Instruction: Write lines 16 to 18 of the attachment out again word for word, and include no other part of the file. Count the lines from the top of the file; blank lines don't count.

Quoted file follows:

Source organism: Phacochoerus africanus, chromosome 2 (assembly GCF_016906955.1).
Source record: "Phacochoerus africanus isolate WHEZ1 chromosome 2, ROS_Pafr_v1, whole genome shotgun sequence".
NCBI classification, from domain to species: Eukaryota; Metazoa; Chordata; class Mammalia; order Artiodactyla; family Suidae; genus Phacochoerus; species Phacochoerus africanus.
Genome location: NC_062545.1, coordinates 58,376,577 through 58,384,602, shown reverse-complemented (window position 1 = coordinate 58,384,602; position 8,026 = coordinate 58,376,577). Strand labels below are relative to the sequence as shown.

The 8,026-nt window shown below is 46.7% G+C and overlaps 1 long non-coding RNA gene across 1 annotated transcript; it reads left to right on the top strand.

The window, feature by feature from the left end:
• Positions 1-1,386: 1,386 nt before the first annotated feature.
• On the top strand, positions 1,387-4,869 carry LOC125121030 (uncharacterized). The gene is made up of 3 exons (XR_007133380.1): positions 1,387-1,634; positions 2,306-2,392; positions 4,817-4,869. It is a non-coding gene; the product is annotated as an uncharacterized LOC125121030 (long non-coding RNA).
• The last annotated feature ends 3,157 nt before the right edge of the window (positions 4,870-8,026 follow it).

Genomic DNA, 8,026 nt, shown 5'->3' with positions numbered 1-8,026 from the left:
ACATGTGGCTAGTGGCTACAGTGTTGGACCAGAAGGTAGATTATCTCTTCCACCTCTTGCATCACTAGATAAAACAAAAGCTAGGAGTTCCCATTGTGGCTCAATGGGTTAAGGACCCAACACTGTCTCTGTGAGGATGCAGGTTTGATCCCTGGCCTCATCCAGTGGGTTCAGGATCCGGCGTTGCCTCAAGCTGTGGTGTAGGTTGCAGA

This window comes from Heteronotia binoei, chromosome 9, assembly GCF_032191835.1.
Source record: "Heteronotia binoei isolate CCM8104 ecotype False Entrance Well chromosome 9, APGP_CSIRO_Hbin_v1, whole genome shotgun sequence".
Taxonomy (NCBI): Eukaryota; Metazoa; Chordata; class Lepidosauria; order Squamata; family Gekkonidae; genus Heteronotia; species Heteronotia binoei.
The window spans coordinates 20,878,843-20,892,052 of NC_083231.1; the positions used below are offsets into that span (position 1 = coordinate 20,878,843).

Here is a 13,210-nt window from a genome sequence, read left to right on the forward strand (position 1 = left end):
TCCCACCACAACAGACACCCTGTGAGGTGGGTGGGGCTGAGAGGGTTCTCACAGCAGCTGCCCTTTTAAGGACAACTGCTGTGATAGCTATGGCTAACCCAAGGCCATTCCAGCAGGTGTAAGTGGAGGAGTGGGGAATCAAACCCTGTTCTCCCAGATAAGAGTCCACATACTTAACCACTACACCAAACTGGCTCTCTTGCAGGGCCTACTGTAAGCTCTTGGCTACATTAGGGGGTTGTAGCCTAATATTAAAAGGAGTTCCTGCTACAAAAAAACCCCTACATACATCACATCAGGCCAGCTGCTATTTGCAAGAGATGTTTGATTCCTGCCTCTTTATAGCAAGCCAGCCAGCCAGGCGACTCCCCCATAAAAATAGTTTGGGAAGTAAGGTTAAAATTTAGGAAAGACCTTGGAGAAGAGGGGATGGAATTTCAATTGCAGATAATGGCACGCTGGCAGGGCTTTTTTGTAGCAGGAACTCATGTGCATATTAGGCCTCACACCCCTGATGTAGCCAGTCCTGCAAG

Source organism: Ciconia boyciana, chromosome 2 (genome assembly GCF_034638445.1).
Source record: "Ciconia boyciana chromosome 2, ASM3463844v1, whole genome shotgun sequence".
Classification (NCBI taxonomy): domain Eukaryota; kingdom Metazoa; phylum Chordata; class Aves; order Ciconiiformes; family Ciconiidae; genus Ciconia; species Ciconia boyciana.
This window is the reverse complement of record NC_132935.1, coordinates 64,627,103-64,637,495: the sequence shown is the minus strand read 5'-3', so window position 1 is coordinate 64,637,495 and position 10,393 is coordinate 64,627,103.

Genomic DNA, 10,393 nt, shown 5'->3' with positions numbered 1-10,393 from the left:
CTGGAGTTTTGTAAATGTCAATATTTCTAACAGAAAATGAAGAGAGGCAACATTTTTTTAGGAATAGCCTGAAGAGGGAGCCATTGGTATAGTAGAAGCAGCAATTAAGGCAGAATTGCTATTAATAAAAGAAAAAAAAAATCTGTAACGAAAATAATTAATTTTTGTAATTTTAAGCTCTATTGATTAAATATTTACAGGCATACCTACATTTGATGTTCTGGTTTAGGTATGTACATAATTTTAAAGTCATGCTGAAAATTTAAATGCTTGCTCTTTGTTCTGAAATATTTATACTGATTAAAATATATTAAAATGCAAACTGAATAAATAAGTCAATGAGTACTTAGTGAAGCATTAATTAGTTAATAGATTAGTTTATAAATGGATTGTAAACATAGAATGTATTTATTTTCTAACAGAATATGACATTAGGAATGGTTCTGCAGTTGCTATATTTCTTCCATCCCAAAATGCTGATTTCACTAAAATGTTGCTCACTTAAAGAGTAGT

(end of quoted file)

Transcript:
Here is a 13,210-nt window from a genome sequence, read left to right on the forward strand (position 1 = left end):
TCCCACCACAACAGACACCCTGTGAGGTGGGTGGGGCTGAGAGGGTTCTCACAGCAGCTGCCCTTTTAAGGACAACTGCTGTGATAGCTATGGCTAACCCAAGGCCATTCCAGCAGGTGTAAGTGGAGGAGTGGGGAATCAAACCCTGTTCTCCCAGATAAGAGTCCACATACTTAACCACTACACCAAACTGGCTCTCTTGCAGGGCCTACTGTAAGCTCTTGGCTACATTAGGGGGTTGTAGCCTAATATTAAAAGGAGTTCCTGCTACAAAAAAACCCCTACATACATCACATCAGGCCAGCTGCTATTTGCAAGAGATGTTTGATTCCTGCCTCTTTATAGCAAGCCAGCCAGCCAGGCGACTCCCCCATAAAAATAGTTTGGGAAGTAAGGTTAAAATTTAGGAAAGACCTTGGAGAAGAGGGGATGGAATTTCAATTGCAGATAATGGCACGCTGGCAGGGCTTTTTTGTAGCAGGAACTCATGTGCATATTAGGCCTCACACCCCTGATGTAGCCAGTCCTGCAAG

Source organism: Ciconia boyciana, chromosome 2 (genome assembly GCF_034638445.1).